In September 2021, vacancies in construction rose to its highest level in 20 years.
Prior to Brexit, the capital was dependent on migrant building workers, with more than half the workforce being from the EU and beyond.
ONS figures show that the number of construction workers in London from the EU fell 54% between April 2017 and April 2020.
To make matters worse, the UK-born construction workforce is ageing, with an estimated 10-20% reaching retirement age in the next five years.
Khan claimed that some of the labour shortages in the sector could have been addressed, had the government implemented the recommendations from the Migration Advisory Committee’s October 2020 review to add bricklayers, masons, electricians and electrical fitters to the shortage occupation list.
Latest research from the Federation of Master Builders (FMB) found that 60% of local builders had been forced to pause jobs due to a shortage of labour, with almost half struggling to recruit into key trades, such as bricklaying and carpentry.
To help, the mayor is proposing that ministers create a Coronavirus Recovery Visa to help sectors that are struggling with shortages of workers.
The visa is expected to offer a minimum of 12 months to work in the UK and be appropriately tailored to sectors like construction, where many workers prefer to work on a self-employed basis.
The proposal follows last year’s temporary visa concession for EU lorry drivers and poultry workers to come to the UK.
“Tackling London’s housing crisis has always been one of my top priorities since becoming Mayor,” said Khan.
“We’ve worked tirelessly over the last five years to get London building again, and the construction sector forms a key part of London’s Covid recovery plan.
“However, both our recovery and efforts to deliver the genuinely affordable homes Londoners desperately need could now be put at risk if there isn’t the skilled workforce available to build them.
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“The government must look beyond their current blinkered approach to immigration and recognise the impending crisis that is already enveloping one of our most vital industries.”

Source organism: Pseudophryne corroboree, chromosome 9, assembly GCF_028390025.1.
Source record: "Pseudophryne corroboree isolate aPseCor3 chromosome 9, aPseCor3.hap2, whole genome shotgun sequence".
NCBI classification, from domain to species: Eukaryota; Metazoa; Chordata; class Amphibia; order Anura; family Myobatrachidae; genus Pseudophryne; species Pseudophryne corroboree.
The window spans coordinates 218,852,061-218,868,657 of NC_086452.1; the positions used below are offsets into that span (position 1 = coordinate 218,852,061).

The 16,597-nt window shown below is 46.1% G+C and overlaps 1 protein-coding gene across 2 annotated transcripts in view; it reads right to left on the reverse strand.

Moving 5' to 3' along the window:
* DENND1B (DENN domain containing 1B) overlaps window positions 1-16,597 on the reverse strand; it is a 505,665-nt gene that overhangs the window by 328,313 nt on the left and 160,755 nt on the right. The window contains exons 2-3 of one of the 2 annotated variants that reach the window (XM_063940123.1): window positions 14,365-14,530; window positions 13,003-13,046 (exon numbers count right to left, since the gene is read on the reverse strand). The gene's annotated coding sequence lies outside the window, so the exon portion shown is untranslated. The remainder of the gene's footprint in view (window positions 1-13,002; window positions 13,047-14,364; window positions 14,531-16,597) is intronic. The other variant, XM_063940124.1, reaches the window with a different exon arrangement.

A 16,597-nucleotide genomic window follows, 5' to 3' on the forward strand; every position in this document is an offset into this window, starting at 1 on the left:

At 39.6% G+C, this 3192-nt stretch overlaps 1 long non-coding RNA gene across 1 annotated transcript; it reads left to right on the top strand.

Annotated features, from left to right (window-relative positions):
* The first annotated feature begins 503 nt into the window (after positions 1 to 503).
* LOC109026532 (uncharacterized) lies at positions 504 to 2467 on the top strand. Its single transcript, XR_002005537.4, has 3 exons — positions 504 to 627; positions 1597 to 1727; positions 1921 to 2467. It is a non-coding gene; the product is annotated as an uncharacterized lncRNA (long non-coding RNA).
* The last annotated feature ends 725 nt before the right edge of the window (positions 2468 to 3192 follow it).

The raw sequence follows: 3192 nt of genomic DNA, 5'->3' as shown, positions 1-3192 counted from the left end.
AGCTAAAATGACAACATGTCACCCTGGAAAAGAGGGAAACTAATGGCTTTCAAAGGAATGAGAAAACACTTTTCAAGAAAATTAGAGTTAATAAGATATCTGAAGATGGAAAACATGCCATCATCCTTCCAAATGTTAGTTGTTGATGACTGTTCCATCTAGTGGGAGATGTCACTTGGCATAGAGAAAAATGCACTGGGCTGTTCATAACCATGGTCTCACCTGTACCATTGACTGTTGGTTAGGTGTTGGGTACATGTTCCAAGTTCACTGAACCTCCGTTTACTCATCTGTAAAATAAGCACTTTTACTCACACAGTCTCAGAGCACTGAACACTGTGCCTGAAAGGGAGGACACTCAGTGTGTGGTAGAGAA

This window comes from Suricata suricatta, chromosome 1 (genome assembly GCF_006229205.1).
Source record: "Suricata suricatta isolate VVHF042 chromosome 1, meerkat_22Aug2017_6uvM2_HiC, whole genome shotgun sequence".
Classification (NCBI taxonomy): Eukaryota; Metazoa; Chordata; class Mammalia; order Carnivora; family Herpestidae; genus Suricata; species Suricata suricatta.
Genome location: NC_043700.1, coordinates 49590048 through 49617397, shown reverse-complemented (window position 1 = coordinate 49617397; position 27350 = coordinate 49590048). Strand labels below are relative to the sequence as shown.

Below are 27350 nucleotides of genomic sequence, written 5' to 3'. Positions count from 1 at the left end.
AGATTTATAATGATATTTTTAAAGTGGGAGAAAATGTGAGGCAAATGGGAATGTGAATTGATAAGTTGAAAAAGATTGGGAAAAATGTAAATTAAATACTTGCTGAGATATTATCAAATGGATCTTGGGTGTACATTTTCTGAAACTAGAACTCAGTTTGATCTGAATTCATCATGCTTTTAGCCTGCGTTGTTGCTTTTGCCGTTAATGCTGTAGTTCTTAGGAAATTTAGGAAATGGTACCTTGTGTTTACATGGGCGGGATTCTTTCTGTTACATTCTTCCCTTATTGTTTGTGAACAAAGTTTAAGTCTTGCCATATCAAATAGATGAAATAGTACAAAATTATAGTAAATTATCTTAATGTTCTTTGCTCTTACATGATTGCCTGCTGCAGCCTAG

Brian Berry, chief executive at the FMB, stated: “While the construction industry has been struggling with skills shortages for some years, the impact of the pandemic and the UK’s exit from the EU have intensified the issue.
“Long-term action to improve and encourage greater numbers into the UK’s skills system is necessary, but short-term solutions like emergency visas will be a real shot in the arm for an industry under pressure.”
Khan is also calling for a regional shortage occupation list that allows London and other cities to attract and retain staff in sectors with a dearth of labour.
City Hall’s official assessment of housing need in London found that the city now requires around 66,000 new homes a year to provide enough homes for current and future Londoners.
Geeta Nanda, G15 chair and chief executive at MTVH, said: “G15 housing associations built three-quarters of London’s affordable homes last year, and we are working hard to complete even more new homes for Londoners.
“However, the shortage of qualified construction workers is causing delays and is putting pressure on the costs of building much needed new homes.
“A temporary visa scheme would help us to keep building homes for Londoners now.”
Richard Burge, chief executive at the London Chamber of Commerce and Industry, fully supports the Mayor’s calls to introduce temporary visas for construction workers.
“This is a long-term challenge, but the immediate shortage of labour poses a threat to a sector that is vital to our recovery and journey to net-zero, as well as to the delivery of affordable housing.
“Although a short-term solution, temporary visas would go some way to reconciling affordable housing needs with available supply of labour, and the need to bring more young people into opportunities in construction.”